Cinching the Putt: Get More Active to Feel the Stroke
There is just something about putting that makes some golfers wince. They could be playing a great game up until that point when suddenly they begin to choke when they have to make the clutch putt. They might overthink about what they have to do to make the shot, tense up due to the anxiety, and then become frustrated when they miss as they want to start throwing clubs and cursing into the wind. Unfortunately, it isn’t just amateurs that experience problems with clutch putting.
Former baseball and soccer player Charles Hoffman wanted to improve his putting to get more PGA wins, yet something was missing from his gameplay. Naturally athletic, there was just something wrong that was getting in his way of transferring his athletic capabilities from his soccer and baseball days to his current golf game.Charles Hoffman Finding His Athletic Nature to Improve His Putting
Short game instructor James Sieckmann could see what was happening. It was the mental aspect of making the putt that was actually hampering Hoffman's swing. As Hoffman stepped up to the ball, he became tentative during the backswing. He didn't have a feel for what he wanted to do when staring at the hole and wasn't reacting at the right tempo to sink the ball.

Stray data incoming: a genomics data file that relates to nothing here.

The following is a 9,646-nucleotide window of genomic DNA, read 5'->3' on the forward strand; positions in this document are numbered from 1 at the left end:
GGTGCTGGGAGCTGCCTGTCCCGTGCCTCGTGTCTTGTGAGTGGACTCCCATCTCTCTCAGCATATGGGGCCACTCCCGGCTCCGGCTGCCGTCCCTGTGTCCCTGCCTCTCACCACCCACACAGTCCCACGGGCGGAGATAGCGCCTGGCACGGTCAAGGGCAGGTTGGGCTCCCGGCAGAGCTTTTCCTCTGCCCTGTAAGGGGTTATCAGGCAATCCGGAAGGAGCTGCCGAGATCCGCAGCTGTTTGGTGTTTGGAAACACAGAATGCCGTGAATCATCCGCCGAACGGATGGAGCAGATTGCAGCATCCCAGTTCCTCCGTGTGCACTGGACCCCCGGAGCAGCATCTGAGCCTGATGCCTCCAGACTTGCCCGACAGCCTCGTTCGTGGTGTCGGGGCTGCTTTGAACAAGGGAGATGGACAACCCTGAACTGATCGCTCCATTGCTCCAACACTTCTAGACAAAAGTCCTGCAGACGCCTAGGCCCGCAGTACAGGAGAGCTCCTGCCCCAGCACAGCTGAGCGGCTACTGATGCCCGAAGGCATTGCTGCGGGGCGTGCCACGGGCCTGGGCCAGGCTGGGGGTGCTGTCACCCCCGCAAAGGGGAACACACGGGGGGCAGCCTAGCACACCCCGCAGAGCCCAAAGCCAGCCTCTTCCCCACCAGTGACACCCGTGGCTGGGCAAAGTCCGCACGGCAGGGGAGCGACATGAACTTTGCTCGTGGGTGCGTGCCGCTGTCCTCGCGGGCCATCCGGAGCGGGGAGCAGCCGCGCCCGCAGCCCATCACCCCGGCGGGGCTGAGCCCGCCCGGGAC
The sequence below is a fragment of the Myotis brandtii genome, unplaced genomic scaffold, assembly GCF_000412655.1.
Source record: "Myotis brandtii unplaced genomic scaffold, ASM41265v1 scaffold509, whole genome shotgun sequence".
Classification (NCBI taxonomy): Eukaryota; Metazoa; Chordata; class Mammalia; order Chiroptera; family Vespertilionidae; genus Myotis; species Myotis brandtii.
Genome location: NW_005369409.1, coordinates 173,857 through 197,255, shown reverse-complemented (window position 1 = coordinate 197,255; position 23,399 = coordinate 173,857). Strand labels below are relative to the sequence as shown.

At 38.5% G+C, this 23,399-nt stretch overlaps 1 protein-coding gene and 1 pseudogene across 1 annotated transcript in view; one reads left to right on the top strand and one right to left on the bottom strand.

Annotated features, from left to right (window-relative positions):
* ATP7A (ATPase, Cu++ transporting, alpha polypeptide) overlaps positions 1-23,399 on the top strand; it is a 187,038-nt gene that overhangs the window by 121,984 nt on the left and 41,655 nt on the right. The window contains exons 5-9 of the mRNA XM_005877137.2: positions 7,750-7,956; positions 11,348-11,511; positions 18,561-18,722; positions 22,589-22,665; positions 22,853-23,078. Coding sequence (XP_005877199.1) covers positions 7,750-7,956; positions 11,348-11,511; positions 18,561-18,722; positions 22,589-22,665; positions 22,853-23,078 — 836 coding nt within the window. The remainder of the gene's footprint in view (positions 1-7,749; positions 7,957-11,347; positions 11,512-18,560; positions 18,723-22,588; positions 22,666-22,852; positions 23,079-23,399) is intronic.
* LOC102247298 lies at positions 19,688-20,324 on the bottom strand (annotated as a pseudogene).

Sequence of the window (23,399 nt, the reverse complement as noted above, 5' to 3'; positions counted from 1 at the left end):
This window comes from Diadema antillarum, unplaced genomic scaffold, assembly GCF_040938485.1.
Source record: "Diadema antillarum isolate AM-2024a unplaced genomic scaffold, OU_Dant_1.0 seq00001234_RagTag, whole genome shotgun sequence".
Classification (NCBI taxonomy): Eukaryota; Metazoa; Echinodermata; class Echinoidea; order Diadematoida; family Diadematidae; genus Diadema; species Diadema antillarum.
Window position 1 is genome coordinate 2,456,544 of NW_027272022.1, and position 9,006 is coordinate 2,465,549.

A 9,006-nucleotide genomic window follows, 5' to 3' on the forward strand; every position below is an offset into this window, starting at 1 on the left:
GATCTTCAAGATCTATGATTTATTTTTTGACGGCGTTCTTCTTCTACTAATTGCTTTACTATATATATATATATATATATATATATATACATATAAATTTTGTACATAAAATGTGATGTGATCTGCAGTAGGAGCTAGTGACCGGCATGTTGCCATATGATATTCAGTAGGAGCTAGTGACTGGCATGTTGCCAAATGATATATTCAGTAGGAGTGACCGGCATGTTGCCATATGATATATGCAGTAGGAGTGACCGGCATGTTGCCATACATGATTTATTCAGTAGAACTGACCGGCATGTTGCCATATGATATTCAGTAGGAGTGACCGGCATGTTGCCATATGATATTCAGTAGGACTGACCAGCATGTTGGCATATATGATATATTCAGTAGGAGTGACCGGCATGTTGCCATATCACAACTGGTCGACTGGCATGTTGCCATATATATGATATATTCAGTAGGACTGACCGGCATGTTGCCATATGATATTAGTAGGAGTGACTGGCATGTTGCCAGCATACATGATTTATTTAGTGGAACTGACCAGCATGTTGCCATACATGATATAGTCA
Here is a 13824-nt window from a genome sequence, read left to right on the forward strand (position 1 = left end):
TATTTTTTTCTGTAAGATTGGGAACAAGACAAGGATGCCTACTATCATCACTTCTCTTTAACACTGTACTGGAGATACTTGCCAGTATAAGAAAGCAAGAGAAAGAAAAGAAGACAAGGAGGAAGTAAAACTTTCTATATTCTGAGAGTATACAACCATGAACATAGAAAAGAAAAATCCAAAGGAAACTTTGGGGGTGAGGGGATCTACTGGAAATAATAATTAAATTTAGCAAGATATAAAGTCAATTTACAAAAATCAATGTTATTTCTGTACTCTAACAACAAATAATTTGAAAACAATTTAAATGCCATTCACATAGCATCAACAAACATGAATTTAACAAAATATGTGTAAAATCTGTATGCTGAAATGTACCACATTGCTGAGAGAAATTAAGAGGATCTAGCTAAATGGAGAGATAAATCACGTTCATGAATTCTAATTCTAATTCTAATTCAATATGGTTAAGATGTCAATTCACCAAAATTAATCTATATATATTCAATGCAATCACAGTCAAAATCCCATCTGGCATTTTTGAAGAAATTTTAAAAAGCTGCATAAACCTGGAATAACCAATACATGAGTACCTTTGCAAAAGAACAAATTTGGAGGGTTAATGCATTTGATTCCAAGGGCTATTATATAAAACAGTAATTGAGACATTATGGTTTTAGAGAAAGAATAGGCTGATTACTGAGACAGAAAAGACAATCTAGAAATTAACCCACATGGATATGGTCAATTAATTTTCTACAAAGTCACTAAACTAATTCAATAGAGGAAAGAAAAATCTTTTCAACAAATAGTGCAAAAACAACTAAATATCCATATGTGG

Feel the Stroke and Then React Correctly
James Sieckmann's goal was to make Hoffman's swing more active instead of hesitant. He wanted to create the same feeling for every stroke so that Hoffman wasn't always dwelling on making the right decision when making the clutch putt, which could increase his anxiety on whether he was making the right decision as he would slow down his tempo during the backswing. Instead, it would be more of a natural reaction to him in an effort to build up his confidence by having a steadier tempo.
For Hoffman's case, his putting improved significantly during 2016 when using this method. When sinking a 10-foot birdie putt during his game in Texas, he was able to earn his PGA Tour win for the fourth time.
Any Player Can Cinch the Clutch Putt with Practice
Sieckmann's teachings can help anyone who find themselves second guessing themselves when putting. All it requires is getting out to the practice green. Instead of focusing your attention on the ball and the swing, look at the hole. Practice your putting technique while also making regular strokes until you find the right tempo based on the distance of where you make the shot.
Through this repetition, you will react better when facing the same scenario out on the golf course. Instead of letting indecision hamper your mind, you will be more active when making the backswing and have a better tempo to make the clutch putt.